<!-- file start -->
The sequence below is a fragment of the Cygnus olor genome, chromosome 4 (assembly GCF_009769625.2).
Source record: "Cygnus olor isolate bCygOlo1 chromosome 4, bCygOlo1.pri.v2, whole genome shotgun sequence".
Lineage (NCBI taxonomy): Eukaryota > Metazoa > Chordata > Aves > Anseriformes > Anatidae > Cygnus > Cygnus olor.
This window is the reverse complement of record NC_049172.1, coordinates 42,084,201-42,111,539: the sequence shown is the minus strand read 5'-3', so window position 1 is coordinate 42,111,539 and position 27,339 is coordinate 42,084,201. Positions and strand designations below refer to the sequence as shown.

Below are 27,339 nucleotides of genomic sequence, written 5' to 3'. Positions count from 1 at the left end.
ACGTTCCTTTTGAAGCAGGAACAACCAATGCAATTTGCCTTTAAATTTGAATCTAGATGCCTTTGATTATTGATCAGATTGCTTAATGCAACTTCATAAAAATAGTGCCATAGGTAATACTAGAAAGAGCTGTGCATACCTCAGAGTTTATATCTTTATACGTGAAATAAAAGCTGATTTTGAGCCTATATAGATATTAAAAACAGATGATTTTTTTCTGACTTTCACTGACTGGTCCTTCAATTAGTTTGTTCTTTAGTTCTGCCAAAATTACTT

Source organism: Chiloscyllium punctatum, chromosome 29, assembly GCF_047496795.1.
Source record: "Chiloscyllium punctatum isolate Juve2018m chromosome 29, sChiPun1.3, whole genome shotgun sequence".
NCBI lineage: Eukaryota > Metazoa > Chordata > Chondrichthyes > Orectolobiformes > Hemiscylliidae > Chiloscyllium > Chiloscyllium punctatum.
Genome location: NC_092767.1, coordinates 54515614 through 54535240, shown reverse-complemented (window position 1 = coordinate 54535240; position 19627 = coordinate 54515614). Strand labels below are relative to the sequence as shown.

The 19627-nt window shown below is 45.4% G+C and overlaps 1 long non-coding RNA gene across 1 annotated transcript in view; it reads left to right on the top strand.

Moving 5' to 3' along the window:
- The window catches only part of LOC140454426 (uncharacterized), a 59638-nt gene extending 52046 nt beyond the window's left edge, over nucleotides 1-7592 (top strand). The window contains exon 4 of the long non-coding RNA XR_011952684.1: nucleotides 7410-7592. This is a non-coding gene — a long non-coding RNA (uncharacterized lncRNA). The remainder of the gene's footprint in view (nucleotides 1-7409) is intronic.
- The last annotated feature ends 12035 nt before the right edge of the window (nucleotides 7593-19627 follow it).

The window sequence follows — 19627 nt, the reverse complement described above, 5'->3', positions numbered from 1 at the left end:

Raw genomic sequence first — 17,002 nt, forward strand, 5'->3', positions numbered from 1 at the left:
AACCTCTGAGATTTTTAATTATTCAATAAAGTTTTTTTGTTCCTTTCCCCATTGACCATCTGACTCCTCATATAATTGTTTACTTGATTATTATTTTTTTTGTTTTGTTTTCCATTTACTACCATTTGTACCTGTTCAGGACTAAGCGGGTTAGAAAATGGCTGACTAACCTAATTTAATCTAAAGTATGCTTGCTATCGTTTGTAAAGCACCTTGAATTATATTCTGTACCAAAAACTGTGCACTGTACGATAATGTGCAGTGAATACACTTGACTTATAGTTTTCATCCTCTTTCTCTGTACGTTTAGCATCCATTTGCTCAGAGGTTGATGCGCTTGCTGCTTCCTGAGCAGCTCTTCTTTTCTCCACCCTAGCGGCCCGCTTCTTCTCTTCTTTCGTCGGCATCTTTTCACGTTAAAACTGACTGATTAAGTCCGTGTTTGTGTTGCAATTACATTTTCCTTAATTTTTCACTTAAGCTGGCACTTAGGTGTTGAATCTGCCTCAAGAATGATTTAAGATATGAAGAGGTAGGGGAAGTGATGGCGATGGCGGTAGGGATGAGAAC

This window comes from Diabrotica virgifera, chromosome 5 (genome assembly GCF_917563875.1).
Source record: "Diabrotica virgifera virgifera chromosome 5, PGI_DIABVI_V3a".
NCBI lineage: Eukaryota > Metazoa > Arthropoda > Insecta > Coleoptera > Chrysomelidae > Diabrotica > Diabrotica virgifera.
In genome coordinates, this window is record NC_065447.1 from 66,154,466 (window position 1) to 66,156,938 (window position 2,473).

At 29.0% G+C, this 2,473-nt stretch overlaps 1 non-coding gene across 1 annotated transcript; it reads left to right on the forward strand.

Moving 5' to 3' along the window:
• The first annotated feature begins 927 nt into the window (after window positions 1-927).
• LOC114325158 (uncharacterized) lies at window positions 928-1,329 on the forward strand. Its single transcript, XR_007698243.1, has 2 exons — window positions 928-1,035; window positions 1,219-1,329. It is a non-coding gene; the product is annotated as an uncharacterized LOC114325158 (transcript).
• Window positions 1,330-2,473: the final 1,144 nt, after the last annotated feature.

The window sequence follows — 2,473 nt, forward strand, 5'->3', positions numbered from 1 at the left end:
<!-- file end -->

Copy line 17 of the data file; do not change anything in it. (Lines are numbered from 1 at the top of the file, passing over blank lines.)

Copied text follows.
AACCTCTGAGATTTTTAATTATTCAATAAAGTTTTTTTGTTCCTTTCCCCATTGACCATCTGACTCCTCATATAATTGTTTACTTGATTATTATTTTTTTTGTTTTGTTTTCCATTTACTACCATTTGTACCTGTTCAGGACTAAGCGGGTTAGAAAATGGCTGACTAACCTAATTTAATCTAAAGTATGCTTGCTATCGTTTGTAAAGCACCTTGAATTATATTCTGTACCAAAAACTGTGCACTGTACGATAATGTGCAGTGAATACACTTGACTTATAGTTTTCATCCTCTTTCTCTGTACGTTTAGCATCCATTTGCTCAGAGGTTGATGCGCTTGCTGCTTCCTGAGCAGCTCTTCTTTTCTCCACCCTAGCGGCCCGCTTCTTCTCTTCTTTCGTCGGCATCTTTTCACGTTAAAACTGACTGATTAAGTCCGTGTTTGTGTTGCAATTACATTTTCCTTAATTTTTCACTTAAGCTGGCACTTAGGTGTTGAATCTGCCTCAAGAATGATTTAAGATATGAAGAGGTAGGGGAAGTGATGGCGATGGCGGTAGGGATGAGAAC